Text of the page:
Abstract and Keywords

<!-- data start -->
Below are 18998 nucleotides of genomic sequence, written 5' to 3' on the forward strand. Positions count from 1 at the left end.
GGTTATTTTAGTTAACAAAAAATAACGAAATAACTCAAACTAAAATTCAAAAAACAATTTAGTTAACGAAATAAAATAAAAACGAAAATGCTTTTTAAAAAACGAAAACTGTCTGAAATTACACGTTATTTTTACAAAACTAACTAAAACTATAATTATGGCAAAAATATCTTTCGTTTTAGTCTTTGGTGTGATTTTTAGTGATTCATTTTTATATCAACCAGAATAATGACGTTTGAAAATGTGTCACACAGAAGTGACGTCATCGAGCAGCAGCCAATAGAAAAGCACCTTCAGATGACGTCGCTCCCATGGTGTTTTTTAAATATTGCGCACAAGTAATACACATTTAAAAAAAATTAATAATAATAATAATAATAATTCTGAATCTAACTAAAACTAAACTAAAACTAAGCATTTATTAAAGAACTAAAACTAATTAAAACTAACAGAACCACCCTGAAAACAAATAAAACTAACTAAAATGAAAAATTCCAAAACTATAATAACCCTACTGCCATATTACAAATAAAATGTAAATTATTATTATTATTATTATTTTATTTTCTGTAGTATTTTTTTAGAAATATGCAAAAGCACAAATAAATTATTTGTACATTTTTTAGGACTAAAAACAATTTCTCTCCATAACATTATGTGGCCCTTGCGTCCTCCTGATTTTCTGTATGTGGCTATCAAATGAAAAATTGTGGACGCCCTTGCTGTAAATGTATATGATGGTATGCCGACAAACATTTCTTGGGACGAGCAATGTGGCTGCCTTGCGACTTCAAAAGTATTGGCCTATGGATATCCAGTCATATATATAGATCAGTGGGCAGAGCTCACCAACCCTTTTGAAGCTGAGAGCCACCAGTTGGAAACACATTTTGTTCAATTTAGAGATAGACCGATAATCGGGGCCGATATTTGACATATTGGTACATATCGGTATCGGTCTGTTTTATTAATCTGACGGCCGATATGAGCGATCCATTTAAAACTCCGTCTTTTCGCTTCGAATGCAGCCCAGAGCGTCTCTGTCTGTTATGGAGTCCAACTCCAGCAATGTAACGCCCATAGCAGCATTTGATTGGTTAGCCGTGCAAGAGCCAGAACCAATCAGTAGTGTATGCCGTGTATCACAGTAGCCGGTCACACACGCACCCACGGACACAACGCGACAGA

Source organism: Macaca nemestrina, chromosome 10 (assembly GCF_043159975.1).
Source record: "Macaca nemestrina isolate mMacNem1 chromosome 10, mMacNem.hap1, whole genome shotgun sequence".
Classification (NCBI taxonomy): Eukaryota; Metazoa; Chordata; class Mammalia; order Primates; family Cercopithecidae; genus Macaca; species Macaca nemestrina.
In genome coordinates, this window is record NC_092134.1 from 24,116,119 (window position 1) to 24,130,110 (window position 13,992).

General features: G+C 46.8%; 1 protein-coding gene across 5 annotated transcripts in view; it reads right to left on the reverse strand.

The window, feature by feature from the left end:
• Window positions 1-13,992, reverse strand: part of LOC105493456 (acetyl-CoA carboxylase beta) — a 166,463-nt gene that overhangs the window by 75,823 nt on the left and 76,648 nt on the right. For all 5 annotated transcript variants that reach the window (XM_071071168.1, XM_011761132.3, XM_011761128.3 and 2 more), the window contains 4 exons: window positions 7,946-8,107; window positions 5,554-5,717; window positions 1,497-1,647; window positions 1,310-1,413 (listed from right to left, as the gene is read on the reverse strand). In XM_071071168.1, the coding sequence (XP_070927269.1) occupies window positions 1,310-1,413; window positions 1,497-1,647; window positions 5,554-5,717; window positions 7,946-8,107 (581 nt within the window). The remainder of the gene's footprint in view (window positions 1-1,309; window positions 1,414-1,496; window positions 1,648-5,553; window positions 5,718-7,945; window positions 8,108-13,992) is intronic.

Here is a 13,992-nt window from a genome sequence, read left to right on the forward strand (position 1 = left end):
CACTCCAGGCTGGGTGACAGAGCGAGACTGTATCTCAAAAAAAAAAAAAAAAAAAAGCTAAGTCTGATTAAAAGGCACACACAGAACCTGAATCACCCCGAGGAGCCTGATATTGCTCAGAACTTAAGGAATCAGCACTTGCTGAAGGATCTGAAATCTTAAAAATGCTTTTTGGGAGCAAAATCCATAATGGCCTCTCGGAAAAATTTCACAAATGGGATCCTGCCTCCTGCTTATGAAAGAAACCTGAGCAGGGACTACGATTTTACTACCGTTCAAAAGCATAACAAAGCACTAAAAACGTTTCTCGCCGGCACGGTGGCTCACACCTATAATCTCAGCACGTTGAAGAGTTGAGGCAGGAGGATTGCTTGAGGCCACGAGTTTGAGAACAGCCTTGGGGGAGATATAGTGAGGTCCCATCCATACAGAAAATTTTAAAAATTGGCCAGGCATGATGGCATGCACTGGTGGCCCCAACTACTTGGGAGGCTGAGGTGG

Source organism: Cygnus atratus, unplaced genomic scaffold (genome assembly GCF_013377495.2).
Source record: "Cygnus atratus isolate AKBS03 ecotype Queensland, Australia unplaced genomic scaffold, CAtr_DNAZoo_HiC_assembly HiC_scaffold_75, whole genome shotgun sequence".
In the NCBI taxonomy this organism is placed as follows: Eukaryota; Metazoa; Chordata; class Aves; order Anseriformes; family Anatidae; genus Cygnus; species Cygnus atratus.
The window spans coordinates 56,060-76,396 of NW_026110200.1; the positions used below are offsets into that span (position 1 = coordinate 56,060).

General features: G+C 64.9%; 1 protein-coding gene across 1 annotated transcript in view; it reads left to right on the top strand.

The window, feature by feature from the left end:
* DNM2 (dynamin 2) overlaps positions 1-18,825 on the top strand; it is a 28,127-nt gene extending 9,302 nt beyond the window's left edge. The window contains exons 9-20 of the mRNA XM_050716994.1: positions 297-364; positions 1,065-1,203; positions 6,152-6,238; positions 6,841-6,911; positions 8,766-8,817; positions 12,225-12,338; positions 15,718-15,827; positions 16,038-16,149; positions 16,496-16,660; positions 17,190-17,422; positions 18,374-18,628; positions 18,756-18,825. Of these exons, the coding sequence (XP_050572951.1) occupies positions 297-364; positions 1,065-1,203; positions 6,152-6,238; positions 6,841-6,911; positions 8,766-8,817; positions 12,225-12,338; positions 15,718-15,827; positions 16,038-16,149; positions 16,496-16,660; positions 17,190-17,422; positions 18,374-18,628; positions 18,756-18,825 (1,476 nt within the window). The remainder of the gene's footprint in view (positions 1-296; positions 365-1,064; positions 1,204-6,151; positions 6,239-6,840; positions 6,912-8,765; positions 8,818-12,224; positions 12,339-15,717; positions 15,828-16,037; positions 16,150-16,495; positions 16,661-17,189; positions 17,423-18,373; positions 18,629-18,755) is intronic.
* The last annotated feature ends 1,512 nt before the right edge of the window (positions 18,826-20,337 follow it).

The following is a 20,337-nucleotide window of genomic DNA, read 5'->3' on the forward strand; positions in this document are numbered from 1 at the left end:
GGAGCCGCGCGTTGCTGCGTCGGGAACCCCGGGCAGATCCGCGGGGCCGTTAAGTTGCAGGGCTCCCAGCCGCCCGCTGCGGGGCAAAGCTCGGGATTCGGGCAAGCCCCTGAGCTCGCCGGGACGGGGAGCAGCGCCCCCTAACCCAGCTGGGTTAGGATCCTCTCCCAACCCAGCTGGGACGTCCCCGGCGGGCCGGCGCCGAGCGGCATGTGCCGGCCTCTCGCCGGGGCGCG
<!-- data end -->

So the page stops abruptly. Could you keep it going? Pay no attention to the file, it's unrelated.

This chapter updates and extends our earlier work on the corporate complexity of Global Systemically Important Banks (G-SIBs). The first edition of this chapter, which appeared in the Oxford Handbook of Banking, first edition, was based on data in 2007, documented a notable degree of complexity among most G-SIBs, and warned complexity could pose insuperable obstacles if an institution needed to be resolved, an issue then largely neglected. The Lehman Brothers bankruptcy highlighted these issues, stimulating ambitious initiatives to rationalize the corporate structure of G-SIBs and enhance their resolvability. The second edition, based on data through May 2013, found only mixed evidence of progress in reducing corporate complexity, and noted that some institutions had grown still larger and more complex. In the current edition, published a decade after the crisis, our measures of corporate complexity remain high. Apart from some improvements in the US disclosures, the corporate structures of G-SIBs remain quite opaque. If regulators are to achieve their goal of bolstering confidence in resolution procedures and enhancing market discipline, transparency must be enhanced.
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